TN’s most extreme temperatures in state history
On August 16, 2020, California’s Death Valley reached 130 degrees Fahrenheit, according to an automated measurement system there, which is one of the highest temperatures ever recorded on the planet. The world record, also recorded in Death Valley, was 134 degrees in July 1913.
More than 210 degrees Fahrenheit separates the highest and lowest temperatures on record in the United States, the world’s third largest country. While some states are infamous for having very hot summers, others are inundated with winter storms and freezing cold. The National Oceanic and Atmospheric Administration (NOAA) reported that summer 2020 was the hottest on record in the Northern Hemisphere and the second hottest summer in the world.
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Stacker consulted 2019 data from NOAA’s State Climate Extremes Committee (SCEC) to create this slideshow illustrating the hottest and coldest temperatures on record for each state. Each slide also reveals the highest 24-hour rainfall record of all time and the highest 24-hour snowfall of all time.
Keep reading to find out your state’s record or check out the national list here.
Tennessee by the numbers
– Highest temperature ever: 113° F (Perryville on August 9, 1930)
– Lowest temperature ever: -32° F (Mountain City on December 30, 1917)
– Highest 24-hour rainfall ever: 13.6 inches (Milan Exp Station on September 13, 1982)
– Highest 24-hour snowfall of all time: 30 inches (Mt. Leconte on March 14, 1993)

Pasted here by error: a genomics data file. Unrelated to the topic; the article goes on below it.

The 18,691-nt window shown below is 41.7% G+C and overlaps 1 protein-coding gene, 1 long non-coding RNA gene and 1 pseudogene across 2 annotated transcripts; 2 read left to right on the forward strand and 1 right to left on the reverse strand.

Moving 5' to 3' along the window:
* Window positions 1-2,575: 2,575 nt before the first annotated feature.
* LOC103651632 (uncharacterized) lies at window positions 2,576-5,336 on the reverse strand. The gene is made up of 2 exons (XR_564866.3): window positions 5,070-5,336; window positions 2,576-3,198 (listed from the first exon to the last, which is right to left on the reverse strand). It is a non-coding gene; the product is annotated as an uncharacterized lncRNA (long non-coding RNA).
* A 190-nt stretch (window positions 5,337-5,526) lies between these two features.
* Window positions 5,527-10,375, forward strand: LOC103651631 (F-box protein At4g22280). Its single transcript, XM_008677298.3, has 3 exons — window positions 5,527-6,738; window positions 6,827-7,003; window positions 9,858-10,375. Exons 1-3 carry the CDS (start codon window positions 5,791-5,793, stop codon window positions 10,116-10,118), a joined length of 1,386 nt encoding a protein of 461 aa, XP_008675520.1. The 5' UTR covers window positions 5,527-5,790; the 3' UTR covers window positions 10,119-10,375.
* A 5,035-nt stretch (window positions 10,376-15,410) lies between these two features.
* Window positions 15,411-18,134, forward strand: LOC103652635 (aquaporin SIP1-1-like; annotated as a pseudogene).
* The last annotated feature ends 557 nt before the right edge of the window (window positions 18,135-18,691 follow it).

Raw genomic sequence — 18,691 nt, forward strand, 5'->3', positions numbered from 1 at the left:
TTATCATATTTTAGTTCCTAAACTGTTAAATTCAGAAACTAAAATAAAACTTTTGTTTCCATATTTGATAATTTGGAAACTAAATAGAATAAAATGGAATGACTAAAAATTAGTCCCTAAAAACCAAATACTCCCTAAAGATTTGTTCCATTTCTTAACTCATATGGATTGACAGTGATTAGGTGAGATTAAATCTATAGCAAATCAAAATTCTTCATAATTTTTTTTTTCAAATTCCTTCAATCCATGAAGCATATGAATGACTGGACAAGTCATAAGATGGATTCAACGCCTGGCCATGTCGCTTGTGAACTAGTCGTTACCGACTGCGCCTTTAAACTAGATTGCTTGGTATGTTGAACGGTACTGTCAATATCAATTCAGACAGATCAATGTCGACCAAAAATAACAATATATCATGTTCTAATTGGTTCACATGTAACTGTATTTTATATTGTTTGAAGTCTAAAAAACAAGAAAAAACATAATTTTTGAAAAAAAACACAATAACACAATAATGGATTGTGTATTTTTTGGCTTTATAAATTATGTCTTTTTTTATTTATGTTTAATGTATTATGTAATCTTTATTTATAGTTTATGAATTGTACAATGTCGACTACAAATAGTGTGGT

West Tennessee experienced heavy rainfall on September 12–13, 1982, after the remnants of Hurricane Chris triggered severe flooding in many waterways in Gibson County. The floods were devastating, causing deaths and damaging local infrastructure. Collateral damage costs the state millions of dollars.
Continue below to see the most extreme temperatures in history for other states in your area.
Alabama in numbers
– Highest temperature of all time: 112° F (Centreville on September 6, 1925)
– Lowest temperature ever: -27°F (New Market 2 on January 30, 1966)
– Highest 24-hour precipitation on record: 32.52 inches (Dauphin Island #2 July 19-20, 1997)
– Highest 24-hour snowfall ever: 20 inches (Walnut Grove March 13, 1993)
Walnut Grove became famous as a town burned during the Civil War. Although another subtropical city, on March 13, 1993, it was covered in 20 inches of snow. The extreme weather was labeled a “Superstorm of 1993” by the National Weather Service due to its strength (equal to a Category 3 hurricane) and size. At one point, the storm system expanded from eastern Canada to Central America.
Arkansas by the Numbers
– Highest temperature ever: 120° F (Ozark on August 10, 1936)
– Lowest temperature ever: -29° F (Gravette on February 13, 1905)
– Highest 24-hour rainfall on record: 14.06 inches (Big Fork 1 SSE on December 3, 1982)
– Highest 24-hour snowfall ever: 25 inches (Corning January 22, 1918)
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“The Great Heat Wave of 1936” hit about 15 states during its three-week run that brought temperatures over 100 degrees. Still, Ozark topped the charts by hitting 120 degrees. Also known as the “North American Heat Wave of 1936”, it exacerbated levels of human suffering during the ongoing Great Depression. Little Rock, Arkansas had to endure its hottest summer of 2010 between June and August when the temperature exceeded 90 degrees for two months.